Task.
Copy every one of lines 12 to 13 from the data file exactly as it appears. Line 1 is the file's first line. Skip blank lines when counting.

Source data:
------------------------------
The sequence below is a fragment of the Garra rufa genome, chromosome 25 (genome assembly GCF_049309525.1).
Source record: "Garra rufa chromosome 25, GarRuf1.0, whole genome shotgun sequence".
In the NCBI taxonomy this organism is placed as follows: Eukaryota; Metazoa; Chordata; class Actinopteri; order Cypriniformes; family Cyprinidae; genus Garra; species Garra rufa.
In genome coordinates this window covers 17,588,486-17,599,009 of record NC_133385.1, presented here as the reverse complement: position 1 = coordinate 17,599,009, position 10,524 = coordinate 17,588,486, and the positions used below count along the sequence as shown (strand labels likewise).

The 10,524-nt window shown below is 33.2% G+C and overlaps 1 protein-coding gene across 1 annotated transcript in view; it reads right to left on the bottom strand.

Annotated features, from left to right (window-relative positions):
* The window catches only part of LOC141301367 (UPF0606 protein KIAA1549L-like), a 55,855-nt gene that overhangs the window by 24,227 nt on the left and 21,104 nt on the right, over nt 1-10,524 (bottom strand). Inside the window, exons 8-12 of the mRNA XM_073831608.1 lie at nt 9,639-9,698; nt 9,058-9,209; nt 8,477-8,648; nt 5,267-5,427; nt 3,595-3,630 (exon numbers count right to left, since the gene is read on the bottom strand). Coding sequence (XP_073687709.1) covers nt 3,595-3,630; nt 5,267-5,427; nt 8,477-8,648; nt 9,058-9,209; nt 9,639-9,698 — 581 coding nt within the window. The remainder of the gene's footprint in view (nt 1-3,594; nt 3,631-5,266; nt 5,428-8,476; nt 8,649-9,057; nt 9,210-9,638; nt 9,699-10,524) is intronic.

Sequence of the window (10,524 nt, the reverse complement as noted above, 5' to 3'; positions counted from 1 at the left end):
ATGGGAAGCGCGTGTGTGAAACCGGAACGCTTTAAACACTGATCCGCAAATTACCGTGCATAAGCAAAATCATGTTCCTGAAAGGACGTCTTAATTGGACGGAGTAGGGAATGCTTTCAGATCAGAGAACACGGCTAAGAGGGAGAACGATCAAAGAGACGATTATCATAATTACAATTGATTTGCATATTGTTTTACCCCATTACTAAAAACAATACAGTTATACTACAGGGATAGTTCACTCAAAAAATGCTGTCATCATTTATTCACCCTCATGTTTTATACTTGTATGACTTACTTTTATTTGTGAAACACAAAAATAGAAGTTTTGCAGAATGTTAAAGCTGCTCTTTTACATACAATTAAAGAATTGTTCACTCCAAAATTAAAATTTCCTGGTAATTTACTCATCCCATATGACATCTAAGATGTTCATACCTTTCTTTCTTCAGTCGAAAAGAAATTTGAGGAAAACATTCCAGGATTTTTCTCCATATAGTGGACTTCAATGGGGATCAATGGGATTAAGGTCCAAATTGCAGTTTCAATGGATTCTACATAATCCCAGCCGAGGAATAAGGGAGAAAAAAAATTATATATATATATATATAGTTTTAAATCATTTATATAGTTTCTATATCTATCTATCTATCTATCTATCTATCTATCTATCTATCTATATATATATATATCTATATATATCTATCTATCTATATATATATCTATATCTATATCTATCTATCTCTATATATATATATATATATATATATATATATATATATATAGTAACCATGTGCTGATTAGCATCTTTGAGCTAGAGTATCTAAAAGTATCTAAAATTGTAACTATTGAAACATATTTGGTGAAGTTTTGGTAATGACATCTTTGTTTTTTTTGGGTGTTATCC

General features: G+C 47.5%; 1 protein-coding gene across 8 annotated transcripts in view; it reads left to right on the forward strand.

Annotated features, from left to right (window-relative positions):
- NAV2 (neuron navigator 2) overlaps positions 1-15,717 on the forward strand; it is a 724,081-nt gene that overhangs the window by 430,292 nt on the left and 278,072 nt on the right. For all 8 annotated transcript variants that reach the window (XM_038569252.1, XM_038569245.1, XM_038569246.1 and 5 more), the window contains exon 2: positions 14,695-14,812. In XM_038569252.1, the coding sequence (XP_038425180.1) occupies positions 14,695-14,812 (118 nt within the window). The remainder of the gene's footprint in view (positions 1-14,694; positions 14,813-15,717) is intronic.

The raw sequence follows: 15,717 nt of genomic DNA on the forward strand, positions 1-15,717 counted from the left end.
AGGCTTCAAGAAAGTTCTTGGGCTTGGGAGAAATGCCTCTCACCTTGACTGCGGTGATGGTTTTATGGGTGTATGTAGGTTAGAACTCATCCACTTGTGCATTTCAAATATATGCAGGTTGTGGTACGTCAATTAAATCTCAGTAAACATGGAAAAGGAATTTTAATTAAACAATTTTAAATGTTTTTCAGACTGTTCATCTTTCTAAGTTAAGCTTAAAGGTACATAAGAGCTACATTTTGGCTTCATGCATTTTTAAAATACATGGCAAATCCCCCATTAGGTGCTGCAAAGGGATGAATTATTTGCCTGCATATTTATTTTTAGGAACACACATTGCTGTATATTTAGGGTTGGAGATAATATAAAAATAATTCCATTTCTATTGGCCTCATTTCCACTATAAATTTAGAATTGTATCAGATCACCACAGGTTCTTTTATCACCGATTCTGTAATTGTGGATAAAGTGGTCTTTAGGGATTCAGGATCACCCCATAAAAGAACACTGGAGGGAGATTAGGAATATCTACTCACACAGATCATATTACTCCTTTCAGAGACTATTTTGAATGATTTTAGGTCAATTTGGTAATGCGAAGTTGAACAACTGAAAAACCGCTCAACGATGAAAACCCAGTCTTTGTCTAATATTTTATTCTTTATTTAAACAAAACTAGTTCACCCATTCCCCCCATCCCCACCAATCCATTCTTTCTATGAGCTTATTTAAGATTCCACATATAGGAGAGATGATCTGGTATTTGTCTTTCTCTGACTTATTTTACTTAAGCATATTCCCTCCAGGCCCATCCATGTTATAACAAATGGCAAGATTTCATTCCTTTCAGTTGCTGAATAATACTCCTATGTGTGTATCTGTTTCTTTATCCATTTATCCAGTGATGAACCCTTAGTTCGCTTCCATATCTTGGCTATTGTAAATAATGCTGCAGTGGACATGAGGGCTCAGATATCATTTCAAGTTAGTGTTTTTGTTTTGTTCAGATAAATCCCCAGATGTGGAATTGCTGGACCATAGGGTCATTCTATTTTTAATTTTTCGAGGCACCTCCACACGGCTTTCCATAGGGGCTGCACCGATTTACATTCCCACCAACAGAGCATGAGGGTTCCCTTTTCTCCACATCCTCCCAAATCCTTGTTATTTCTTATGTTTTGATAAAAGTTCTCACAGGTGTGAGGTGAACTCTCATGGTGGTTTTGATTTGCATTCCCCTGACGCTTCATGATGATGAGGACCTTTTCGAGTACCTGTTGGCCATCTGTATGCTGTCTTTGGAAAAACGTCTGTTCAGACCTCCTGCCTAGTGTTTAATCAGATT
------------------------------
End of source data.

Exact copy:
- NAV2 (neuron navigator 2) overlaps positions 1-15,717 on the forward strand; it is a 724,081-nt gene that overhangs the window by 430,292 nt on the left and 278,072 nt on the right. For all 8 annotated transcript variants that reach the window (XM_038569252.1, XM_038569245.1, XM_038569246.1 and 5 more), the window contains exon 2: positions 14,695-14,812. In XM_038569252.1, the coding sequence (XP_038425180.1) occupies positions 14,695-14,812 (118 nt within the window). The remainder of the gene's footprint in view (positions 1-14,694; positions 14,813-15,717) is intronic.

The raw sequence follows: 15,717 nt of genomic DNA on the forward strand, positions 1-15,717 counted from the left end.